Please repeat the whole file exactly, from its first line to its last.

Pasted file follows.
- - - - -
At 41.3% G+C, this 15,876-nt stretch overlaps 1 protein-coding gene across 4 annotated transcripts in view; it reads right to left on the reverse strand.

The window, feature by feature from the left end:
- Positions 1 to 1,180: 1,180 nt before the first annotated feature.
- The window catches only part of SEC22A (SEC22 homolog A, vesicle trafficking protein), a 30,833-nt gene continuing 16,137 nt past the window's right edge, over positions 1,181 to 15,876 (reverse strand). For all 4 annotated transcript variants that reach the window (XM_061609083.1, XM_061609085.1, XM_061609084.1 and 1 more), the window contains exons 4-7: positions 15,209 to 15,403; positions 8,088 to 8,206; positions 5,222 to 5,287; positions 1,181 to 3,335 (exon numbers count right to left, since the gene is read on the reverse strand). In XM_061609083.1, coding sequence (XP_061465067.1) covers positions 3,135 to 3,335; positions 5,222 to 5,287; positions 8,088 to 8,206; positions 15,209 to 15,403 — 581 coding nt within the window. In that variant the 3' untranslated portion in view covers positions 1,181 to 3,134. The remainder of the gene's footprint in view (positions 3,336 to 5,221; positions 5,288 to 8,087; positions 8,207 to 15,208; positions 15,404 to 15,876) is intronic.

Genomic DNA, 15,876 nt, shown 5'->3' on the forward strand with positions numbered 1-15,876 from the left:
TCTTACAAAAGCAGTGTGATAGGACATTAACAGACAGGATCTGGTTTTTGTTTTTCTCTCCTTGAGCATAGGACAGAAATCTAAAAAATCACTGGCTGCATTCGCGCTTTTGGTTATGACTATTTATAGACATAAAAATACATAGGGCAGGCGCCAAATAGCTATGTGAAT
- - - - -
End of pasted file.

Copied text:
At 41.3% G+C, this 15,876-nt stretch overlaps 1 protein-coding gene across 4 annotated transcripts in view; it reads right to left on the reverse strand.

The window, feature by feature from the left end:
- Positions 1 to 1,180: 1,180 nt before the first annotated feature.
- The window catches only part of SEC22A (SEC22 homolog A, vesicle trafficking protein), a 30,833-nt gene continuing 16,137 nt past the window's right edge, over positions 1,181 to 15,876 (reverse strand). For all 4 annotated transcript variants that reach the window (XM_061609083.1, XM_061609085.1, XM_061609084.1 and 1 more), the window contains exons 4-7: positions 15,209 to 15,403; positions 8,088 to 8,206; positions 5,222 to 5,287; positions 1,181 to 3,335 (exon numbers count right to left, since the gene is read on the reverse strand). In XM_061609083.1, coding sequence (XP_061465067.1) covers positions 3,135 to 3,335; positions 5,222 to 5,287; positions 8,088 to 8,206; positions 15,209 to 15,403 — 581 coding nt within the window. In that variant the 3' untranslated portion in view covers positions 1,181 to 3,134. The remainder of the gene's footprint in view (positions 3,336 to 5,221; positions 5,288 to 8,087; positions 8,207 to 15,208; positions 15,404 to 15,876) is intronic.

Genomic DNA, 15,876 nt, shown 5'->3' on the forward strand with positions numbered 1-15,876 from the left:
TCTTACAAAAGCAGTGTGATAGGACATTAACAGACAGGATCTGGTTTTTGTTTTTCTCTCCTTGAGCATAGGACAGAAATCTAAAAAATCACTGGCTGCATTCGCGCTTTTGGTTATGACTATTTATAGACATAAAAATACATAGGGCAGGCGCCAAATAGCTATGTGAAT